Asimjeeg Datooga

Asimjeeg Datooga is a variety of the Southern Nilotic dialect cluster referred to as Datooga ([tcc]) and is spoken in four communities in northern Tanzania. As a part of the project “Documenting Isimjeeg Datooga” funded by the Endangered Language Documentation Programme (Project Code: IGS0229), I have created an archive deposit on the Endangered Language Archive.

Asimjeeg Datooga Communities

The four communities in which Asimjeeg is spoken can be seen in an online map, available here.

Mang’ola (Laghangareri, Malekchand, and Dumbechand villages)

This is where perhaps the largest number of Asimjeeg Datooga live as of early 2017. In neighboring villages Malekchand and Dumbechand there are also Asimjeeg speakers. The Asimjeeg are said to have arrived here mid-20th century and established irrigation channels. Since that time agricultural activity has boomed and many Iraqw and other groups have settled in the area. The Asimjeeg tend to occupy the western side of Laghangareri, at the edge of the Mang’ola area and near the bush. Mang’ola as a whole is the most developed region where the Asimjeeg live. As of early 2017 there is tap water, 3G internet, and electricity in some areas (Ghorofani, Barazani, and Malekchand, but not Laghangareri or Dumbechand). It is estimated that there are 400-600 speakers in this area.

Law (areas around Issenye village, Mara region)

This area is the original homeland of the Asimjeeg and other Datooga clans. At sometime around the beginning of the 20th century many of the Bajuta and the Asimjeeg migrated south. Some of the Asimjeeg are said to have remained in Law since that time, while others have remigrated north. As of March 2017, the number of speakers in the area was very few. In a village called Manawa just north of Issenye village there were the most speakers, perhaps up to 100. In an area called Iharara just south of Issenye village there are a handful of speakers. These areas are where Asimjeeg is most endangered, and there may be linguistic influence from neighboring Bantu languages like Issenye and Kuria, as well as Rotigenga Datooga.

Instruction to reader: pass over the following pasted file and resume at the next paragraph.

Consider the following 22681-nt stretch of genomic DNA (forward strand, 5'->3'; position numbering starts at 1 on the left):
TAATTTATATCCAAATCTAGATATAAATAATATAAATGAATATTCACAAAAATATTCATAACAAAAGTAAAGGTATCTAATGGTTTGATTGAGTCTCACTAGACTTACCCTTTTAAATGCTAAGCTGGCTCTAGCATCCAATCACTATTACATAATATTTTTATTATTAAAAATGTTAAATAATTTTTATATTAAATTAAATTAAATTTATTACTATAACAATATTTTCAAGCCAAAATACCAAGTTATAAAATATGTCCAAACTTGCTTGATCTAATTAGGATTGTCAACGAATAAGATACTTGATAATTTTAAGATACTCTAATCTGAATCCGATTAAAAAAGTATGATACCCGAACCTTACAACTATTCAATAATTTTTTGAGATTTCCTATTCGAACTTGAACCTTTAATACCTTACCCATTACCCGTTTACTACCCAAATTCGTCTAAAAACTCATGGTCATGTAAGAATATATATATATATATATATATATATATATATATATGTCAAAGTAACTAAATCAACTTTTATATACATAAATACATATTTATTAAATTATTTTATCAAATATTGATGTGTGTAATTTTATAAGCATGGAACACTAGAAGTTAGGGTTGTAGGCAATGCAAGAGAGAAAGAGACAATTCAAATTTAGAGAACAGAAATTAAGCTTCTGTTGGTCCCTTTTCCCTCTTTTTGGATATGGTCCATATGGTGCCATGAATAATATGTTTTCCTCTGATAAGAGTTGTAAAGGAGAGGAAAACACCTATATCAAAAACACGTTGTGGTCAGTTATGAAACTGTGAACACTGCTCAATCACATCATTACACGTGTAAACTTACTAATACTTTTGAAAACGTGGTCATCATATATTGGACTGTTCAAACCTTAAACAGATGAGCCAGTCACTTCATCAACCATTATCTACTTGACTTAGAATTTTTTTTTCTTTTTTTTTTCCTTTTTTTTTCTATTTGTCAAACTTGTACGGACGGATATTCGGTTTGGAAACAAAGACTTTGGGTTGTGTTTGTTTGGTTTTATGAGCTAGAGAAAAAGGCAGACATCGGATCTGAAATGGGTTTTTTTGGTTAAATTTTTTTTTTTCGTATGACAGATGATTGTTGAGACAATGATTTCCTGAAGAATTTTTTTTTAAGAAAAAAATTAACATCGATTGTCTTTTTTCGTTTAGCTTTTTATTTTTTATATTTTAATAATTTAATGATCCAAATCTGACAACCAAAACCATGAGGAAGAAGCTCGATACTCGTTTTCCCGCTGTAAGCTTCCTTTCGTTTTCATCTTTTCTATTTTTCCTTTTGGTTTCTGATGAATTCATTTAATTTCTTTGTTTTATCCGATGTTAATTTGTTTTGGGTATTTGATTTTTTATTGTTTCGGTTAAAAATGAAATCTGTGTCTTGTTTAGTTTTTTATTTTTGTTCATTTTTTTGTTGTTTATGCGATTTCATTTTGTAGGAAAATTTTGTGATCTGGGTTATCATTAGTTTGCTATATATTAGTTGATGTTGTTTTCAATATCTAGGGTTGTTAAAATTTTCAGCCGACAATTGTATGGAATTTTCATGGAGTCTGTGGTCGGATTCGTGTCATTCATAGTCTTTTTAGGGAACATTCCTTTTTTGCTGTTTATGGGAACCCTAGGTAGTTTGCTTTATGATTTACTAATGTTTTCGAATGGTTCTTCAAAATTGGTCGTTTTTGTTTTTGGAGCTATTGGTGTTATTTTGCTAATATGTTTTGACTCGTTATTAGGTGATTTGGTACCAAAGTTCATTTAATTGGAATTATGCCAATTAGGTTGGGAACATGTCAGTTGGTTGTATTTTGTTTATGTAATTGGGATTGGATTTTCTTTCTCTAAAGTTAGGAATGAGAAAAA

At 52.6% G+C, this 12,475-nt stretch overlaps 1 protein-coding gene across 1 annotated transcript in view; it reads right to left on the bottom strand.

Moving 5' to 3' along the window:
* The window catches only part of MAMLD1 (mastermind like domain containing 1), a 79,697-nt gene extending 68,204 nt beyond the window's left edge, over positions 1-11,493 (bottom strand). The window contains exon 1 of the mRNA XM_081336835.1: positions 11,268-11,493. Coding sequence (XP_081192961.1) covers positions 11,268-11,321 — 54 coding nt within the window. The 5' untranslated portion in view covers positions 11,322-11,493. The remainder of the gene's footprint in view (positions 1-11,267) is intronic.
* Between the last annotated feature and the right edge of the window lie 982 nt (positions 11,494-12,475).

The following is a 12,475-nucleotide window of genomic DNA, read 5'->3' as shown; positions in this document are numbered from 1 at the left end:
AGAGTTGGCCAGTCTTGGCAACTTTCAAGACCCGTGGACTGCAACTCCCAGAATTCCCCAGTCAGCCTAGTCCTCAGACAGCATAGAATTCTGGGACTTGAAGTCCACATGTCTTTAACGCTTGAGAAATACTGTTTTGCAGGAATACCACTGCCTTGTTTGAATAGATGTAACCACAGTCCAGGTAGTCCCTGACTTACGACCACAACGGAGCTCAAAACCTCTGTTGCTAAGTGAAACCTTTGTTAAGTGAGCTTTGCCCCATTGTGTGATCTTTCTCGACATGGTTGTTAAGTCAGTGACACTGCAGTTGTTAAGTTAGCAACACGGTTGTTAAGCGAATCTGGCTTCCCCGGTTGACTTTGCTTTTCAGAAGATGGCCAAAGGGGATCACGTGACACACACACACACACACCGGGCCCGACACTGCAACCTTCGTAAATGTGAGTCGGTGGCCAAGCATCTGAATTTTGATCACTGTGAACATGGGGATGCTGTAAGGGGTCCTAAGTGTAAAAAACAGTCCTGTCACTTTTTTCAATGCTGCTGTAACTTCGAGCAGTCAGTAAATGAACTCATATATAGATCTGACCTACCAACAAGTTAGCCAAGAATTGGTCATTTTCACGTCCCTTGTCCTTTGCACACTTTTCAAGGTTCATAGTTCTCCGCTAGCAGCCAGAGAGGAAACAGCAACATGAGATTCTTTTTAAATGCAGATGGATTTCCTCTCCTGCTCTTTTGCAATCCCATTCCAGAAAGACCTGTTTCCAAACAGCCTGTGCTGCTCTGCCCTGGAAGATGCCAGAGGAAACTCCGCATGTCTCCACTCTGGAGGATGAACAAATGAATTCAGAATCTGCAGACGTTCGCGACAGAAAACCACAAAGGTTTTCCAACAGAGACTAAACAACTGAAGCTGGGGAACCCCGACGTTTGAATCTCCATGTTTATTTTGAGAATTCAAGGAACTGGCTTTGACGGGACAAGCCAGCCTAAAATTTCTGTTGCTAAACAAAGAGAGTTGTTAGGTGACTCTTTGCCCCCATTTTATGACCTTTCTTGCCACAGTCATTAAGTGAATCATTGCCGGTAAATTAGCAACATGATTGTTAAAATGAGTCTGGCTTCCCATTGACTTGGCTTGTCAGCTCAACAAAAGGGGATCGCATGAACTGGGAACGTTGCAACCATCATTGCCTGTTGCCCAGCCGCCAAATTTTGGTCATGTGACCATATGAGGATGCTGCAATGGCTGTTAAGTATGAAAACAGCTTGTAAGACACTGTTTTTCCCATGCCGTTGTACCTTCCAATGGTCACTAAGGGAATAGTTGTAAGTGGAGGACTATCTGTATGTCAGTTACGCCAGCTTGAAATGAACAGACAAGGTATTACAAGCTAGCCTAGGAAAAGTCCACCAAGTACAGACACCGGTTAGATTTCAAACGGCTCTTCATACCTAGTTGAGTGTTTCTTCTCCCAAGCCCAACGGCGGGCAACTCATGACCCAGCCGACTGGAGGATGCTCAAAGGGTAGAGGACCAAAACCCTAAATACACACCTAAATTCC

This is a densely populated village surrounded by sparsely populated homestead areas. Despite its size, roughly equivalent to that of Barazani, the largest village of Mang’ola, there is very little infrastructure here (i.e. as of 2017 no electricity, no tap water, very little phone network). Some of the Asimjeeg in the area continue to live more or less traditional lives, while others have moved to the village. Here the Asimjeeg are mixed with mostly Bantu groups, including the Sukuma, the Iramba, and the Nyamwezi. It is estimated that there are 400-600 Asimjeeg living in the area.

Dugwamuhosht (Gidabugeer)

This is the most remote community of the Asimjeeg Datooga. It was first settled in the mid-20th century and as of early 2017 consists of two dozen or so homesteads and some farmland. In this area the Asimjeeg are surrounded by other Datooga groups, including the Barabaig and Gisamjanga. It is estimated that there are about 100 to 200 speakers in the area.

Endangerment Status

The level of endangerment of Asimjeeg Datooga varies from community to community. It is most endangered in Law, where very few fluent speakers remain but the language is being passed on to some children (close to 7 on the EGIDS scale). In Laghangareri and Matala there are pockets of adult speakers that continue to pass the language on to their children, but Swahili is used widely and mixed with Asimjeeg in regular speech (6b to 7 on the EGIDS scale). In Dugwamuhosht, it is used most widely and is being learned by children, although there is influence from other Datooga varieties (6a to 6b on the EGIDS scale).